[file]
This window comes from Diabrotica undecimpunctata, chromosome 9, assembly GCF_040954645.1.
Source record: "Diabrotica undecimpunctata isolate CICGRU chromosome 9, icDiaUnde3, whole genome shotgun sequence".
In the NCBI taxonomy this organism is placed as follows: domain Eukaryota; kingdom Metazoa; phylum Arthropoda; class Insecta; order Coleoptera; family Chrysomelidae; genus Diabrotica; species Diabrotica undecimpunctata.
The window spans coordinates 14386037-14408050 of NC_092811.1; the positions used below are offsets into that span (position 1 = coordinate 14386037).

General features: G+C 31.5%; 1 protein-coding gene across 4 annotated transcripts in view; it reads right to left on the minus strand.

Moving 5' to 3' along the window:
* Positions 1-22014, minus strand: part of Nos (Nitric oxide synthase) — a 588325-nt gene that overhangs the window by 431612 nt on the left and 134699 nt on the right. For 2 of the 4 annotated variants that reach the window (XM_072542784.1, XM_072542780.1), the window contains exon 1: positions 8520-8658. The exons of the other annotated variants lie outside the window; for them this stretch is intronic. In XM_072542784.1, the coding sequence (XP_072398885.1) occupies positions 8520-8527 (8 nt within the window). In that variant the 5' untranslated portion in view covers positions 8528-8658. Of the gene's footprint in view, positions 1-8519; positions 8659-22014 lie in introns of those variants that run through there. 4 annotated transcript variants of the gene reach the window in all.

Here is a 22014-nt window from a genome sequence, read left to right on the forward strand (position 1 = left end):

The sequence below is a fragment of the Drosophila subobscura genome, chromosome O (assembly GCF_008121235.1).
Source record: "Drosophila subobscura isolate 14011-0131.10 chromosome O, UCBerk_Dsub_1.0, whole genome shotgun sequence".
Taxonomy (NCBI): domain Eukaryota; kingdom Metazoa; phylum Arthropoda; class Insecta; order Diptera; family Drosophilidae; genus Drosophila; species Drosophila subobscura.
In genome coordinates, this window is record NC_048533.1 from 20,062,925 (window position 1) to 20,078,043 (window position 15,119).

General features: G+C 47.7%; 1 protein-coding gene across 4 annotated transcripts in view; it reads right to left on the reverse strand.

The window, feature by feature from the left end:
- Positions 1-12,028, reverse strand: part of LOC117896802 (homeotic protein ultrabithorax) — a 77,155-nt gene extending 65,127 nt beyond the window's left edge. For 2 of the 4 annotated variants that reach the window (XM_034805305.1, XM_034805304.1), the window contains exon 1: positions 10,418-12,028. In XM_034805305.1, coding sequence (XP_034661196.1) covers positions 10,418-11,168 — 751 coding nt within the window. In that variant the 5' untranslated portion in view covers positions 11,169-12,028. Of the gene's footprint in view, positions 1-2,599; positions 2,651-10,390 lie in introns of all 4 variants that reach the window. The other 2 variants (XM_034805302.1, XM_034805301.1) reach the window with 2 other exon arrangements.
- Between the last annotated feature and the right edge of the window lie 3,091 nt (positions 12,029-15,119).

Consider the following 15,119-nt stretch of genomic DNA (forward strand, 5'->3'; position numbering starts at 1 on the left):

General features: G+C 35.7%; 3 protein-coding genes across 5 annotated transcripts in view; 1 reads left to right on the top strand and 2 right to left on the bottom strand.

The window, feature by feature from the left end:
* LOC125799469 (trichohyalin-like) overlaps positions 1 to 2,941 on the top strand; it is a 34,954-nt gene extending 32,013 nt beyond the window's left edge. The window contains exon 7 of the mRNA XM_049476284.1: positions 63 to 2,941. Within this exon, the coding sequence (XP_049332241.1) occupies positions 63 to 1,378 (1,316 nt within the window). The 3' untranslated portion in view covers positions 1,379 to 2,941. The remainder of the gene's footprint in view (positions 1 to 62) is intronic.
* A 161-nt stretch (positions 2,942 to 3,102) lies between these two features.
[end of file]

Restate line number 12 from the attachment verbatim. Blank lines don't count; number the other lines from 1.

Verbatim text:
In genome coordinates, this window is record NC_048533.1 from 20,062,925 (window position 1) to 20,078,043 (window position 15,119).